Adds DiTommaso, “When elected officials realize how many of us there are, they’re more receptive to what we contribute to the economy.”
The General Motors complex in Lordstown is the largest single employer in the Valley with 4,000 members of the United Auto Workers, he says, and is more visible, but the building trades have far more members.
For too long, DiGennaro, Ingram and DiTommaso say, unions have taken heat for fighting for the best interests of their members. “There’s a misperception that we’re handed everything,” says DiGennaro, business agent for Local 125 of the Laborers International union.
Yes, skilled tradesmen have negotiated contracts to be paid between $22 and more than $30 an hour. But the weather dictates when and how long they work. “We need to make hay while the sun shines,” DiGennaro says, that is, in warm weather. His members can do very little outdoors when it’s cold and snow covers the ground, so they have to spread what they earn in seven to nine months over 12 months.
And even in warmer temperatures, “We’re in the third-most dangerous field of work,” he says. “We work in any weather except lightning. If I want my kids to eat, we have to be out there.”
The building trades have their own apprenticeship programs paid for entirely by employer contributions negotiated through collective bargaining.
“The educational needs of our members have changed,” DiTommaso says.
Technology has greatly reduced the need for brute strength, adds DiGennaro. “My father [also once an officer of Local 125] used to tell me, ‘They work me from the neck down.’ That’s no longer true.”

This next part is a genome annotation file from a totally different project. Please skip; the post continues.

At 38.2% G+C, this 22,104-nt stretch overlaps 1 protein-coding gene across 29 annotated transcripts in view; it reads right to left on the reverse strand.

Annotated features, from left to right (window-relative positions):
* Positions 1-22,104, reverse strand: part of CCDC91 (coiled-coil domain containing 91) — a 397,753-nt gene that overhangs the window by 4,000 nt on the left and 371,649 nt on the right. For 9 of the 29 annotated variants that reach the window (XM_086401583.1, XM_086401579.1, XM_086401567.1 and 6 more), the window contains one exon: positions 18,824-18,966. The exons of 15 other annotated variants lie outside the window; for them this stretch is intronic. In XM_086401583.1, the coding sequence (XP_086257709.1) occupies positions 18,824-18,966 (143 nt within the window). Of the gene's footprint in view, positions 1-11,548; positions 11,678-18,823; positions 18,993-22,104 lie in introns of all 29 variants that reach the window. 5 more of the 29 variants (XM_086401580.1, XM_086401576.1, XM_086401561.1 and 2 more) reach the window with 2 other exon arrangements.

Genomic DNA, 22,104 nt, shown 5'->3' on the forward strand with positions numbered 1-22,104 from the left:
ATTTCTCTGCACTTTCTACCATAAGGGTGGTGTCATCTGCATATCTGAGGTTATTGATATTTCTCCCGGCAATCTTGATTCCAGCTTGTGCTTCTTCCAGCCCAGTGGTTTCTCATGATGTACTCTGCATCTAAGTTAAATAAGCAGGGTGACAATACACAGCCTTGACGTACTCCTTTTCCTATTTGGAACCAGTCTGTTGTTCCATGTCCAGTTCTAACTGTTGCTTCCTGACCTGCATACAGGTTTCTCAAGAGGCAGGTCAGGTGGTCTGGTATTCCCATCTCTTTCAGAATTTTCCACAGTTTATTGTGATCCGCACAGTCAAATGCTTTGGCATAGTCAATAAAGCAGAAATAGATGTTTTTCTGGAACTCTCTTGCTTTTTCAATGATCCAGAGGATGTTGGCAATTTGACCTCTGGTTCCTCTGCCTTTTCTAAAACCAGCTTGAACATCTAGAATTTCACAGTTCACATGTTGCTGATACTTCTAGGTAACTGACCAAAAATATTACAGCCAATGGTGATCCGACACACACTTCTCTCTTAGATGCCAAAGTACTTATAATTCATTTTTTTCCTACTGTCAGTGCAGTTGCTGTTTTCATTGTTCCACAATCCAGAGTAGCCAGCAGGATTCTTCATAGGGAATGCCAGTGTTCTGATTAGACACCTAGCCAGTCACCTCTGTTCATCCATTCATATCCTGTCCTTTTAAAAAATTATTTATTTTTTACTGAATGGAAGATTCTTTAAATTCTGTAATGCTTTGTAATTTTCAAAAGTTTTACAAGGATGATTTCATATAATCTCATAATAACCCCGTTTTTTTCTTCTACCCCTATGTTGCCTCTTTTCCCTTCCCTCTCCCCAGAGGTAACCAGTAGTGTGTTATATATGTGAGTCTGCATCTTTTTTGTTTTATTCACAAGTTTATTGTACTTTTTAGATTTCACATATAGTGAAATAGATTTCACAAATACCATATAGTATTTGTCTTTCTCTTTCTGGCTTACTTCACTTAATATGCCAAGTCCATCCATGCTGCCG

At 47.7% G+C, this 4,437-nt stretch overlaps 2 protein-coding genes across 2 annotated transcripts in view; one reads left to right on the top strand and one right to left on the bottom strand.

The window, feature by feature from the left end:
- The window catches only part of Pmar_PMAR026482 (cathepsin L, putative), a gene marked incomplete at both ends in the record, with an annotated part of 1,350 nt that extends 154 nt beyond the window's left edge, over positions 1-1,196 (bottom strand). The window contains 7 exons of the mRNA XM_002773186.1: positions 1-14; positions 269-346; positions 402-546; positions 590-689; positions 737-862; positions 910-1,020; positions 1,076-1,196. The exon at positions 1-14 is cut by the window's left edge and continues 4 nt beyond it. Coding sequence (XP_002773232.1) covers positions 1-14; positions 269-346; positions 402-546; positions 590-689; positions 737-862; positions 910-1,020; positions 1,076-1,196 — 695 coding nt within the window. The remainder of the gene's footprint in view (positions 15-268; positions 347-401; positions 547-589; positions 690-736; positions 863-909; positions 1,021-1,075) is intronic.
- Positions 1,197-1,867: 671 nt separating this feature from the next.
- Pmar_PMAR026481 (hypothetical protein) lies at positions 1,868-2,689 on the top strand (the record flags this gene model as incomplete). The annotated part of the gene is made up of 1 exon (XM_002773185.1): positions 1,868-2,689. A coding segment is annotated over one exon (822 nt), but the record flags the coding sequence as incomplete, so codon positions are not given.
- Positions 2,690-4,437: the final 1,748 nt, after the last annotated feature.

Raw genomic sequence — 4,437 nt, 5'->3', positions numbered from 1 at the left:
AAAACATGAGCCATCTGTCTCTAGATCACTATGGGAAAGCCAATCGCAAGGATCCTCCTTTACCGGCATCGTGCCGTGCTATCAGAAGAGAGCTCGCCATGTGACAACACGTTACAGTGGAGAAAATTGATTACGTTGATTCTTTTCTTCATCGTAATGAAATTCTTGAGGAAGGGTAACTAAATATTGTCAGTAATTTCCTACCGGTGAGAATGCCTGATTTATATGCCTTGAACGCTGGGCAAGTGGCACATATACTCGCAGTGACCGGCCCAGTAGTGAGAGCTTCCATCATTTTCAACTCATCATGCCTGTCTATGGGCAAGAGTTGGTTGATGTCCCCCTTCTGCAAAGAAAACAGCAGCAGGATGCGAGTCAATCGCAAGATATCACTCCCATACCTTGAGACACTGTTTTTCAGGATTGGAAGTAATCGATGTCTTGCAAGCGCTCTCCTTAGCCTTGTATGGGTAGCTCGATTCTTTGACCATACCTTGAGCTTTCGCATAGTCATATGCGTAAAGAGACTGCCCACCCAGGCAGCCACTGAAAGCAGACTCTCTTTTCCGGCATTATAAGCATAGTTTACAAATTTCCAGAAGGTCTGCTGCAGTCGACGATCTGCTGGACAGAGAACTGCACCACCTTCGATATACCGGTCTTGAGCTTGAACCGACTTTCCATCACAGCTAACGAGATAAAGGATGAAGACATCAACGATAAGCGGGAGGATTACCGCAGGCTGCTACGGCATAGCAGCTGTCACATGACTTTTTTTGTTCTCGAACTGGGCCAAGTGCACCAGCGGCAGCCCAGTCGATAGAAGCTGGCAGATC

Unions, including the building trades, “stand for work equality, man or woman, regardless of race,” Ingram states, and strive to open doors to types of work once the domain of men. So an increasing number of women have become journeymen and are enrolling in the apprenticeship programs, all report.
The building trades give back to their communities, something DiGennaro, Ingram and DiTommaso would like to see their members get more recognition for.
“We’re always willing to help out,” DiGennaro begins, citing the United Way’s Day of Caring.
The Carpenters have built wheelchair ramps on private residences, DiTommaso adds, volunteering their labor on weekends and using wood donated by lumber companies.
Local 10 of the Bricklayers union and Laborers Local 125 have built dugouts for Little League and high school baseball teams including Niles McKinley and Western Reserve high schools, DiGennaro says.
The skilled trades helped to rebuild the American Legion Post 472 at 323 E. Indianola Ave. when the old building had to be razed and replaced, he adds.
With the Greenford Christian Church, DiGennaro says, Sam Pitzulo Homes provided the materials in its renovation while Laborers contributed their efforts, including “tearing out a tree and replanting it.”
At Monument Park & Veterans’ Memorial in downtown Warren, the Jack Gibson Construction Co. furnished the stone for the wall dedicated to veterans and Local 935 of the Laborers union installed it.
“You ask us, we’ll help,” DiGennaro promises.
The building trades are about economic development, the labor leaders say. “We want to work [as partners] with the public and private sectors,” Ingram says, in the comeback of the Valley.
They’re confident about its future, a confidence bolstered by “All crafts are taking new apprentices nearly every month,” the operating engineer reports, an indicator that word is getting out that college is not needed to earn a good living. “We’re getting our apprentices in,” he says, and they’re learning and mastering the skills they need.
“Nobody can beat us at our own trade,” DiGennaro says.
Pictured: Tony DiTommaso Jr., Rocky DiGennaro Jr. and Carlton K. Ingram hold the original charter for the Western Reserve Building and Construction Trades Council. The labor leaders are the council’s newly elected officers.
Copyright 2024 The Business Journal, Youngstown, Ohio.